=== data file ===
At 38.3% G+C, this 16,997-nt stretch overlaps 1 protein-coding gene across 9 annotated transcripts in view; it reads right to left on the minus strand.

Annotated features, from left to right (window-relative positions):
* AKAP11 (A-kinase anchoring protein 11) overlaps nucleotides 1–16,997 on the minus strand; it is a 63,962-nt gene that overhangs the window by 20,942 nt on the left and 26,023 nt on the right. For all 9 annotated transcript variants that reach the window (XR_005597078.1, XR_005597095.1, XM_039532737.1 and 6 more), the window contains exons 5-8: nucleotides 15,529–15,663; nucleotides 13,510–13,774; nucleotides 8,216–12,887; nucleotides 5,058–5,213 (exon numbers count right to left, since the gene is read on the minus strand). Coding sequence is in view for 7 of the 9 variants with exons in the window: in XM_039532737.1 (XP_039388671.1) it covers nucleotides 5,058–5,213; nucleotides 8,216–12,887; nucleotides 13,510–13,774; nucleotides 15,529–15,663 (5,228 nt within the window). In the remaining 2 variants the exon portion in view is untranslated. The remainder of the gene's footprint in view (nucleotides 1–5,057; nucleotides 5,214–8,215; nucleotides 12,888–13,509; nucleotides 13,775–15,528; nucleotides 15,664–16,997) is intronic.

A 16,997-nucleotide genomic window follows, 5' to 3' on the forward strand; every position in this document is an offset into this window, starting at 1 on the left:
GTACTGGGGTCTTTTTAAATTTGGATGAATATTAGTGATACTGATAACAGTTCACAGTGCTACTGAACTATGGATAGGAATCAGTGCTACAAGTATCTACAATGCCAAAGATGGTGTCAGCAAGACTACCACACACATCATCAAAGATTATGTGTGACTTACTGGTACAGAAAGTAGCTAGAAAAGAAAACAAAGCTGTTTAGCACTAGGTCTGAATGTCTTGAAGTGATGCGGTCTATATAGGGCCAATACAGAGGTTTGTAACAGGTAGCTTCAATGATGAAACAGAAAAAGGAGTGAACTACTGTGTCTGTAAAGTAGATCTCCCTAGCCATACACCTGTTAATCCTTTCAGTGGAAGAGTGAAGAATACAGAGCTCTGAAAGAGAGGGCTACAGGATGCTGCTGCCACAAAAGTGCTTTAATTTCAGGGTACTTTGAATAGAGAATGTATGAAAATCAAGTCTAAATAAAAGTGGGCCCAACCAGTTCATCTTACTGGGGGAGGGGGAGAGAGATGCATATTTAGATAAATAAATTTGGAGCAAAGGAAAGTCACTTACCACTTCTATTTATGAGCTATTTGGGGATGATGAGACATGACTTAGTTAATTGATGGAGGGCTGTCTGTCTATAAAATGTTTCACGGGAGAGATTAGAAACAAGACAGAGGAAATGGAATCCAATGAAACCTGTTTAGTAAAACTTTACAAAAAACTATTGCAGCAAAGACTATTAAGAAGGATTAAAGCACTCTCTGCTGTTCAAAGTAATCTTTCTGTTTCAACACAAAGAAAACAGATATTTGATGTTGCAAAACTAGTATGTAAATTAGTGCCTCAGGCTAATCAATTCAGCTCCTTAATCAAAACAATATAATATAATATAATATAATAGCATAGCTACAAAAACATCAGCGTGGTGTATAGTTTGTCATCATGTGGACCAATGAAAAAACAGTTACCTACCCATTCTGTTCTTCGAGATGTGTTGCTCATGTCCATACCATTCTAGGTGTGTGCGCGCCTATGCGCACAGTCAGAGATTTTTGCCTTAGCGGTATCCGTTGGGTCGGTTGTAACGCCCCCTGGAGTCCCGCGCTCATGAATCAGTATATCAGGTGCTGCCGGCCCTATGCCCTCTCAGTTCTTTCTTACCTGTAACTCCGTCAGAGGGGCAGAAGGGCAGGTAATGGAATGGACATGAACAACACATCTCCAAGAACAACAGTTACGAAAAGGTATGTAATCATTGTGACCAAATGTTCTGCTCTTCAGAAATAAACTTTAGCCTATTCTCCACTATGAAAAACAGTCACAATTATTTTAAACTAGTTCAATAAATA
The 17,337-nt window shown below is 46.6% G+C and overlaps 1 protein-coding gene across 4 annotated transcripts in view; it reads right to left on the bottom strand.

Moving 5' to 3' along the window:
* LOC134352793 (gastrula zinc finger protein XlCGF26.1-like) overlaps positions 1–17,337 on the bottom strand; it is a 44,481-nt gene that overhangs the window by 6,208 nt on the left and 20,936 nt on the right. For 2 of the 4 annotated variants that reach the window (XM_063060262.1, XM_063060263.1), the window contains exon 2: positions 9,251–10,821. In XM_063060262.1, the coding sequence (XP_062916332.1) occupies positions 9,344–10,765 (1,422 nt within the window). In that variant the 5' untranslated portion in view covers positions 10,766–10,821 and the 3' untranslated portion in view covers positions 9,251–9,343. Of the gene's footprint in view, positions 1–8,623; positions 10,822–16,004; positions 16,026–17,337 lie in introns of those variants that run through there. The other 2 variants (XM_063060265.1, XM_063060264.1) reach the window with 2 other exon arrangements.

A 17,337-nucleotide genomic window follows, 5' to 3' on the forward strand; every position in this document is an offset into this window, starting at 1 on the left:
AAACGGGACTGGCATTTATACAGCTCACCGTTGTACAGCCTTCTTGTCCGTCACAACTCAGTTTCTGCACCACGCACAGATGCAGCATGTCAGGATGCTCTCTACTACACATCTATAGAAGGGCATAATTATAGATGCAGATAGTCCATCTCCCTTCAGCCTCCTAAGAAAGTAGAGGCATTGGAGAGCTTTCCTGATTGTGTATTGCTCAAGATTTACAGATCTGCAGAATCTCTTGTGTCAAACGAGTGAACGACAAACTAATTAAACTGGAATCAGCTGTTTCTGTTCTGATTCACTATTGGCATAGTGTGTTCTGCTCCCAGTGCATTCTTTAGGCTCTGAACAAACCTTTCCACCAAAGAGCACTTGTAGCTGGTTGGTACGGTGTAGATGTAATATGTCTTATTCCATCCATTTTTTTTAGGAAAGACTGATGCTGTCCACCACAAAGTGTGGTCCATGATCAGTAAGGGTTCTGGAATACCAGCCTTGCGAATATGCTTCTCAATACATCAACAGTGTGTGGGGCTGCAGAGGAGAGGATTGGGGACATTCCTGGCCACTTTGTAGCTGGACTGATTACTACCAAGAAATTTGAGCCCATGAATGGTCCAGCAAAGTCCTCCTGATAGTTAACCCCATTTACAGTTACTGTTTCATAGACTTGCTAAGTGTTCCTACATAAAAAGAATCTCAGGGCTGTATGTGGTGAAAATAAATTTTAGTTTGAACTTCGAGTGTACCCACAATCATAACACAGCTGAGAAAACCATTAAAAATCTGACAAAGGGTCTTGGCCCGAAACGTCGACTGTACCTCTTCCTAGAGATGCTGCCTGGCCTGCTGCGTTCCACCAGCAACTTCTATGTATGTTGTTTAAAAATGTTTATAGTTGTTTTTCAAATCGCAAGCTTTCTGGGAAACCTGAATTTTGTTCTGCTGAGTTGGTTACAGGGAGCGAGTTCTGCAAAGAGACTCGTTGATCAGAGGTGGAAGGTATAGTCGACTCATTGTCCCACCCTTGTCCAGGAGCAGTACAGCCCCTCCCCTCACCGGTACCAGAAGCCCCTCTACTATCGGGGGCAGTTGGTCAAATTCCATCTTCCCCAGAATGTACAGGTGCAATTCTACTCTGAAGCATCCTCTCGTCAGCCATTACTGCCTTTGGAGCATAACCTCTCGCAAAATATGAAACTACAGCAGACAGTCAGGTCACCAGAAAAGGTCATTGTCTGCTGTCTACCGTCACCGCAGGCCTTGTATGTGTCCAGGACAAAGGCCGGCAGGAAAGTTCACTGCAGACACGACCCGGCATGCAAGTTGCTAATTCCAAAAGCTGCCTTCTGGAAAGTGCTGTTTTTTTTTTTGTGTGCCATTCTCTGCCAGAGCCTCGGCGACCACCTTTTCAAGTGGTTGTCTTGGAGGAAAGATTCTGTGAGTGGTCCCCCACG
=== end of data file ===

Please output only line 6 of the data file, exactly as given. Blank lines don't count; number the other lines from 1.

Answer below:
The 17,337-nt window shown below is 46.6% G+C and overlaps 1 protein-coding gene across 4 annotated transcripts in view; it reads right to left on the bottom strand.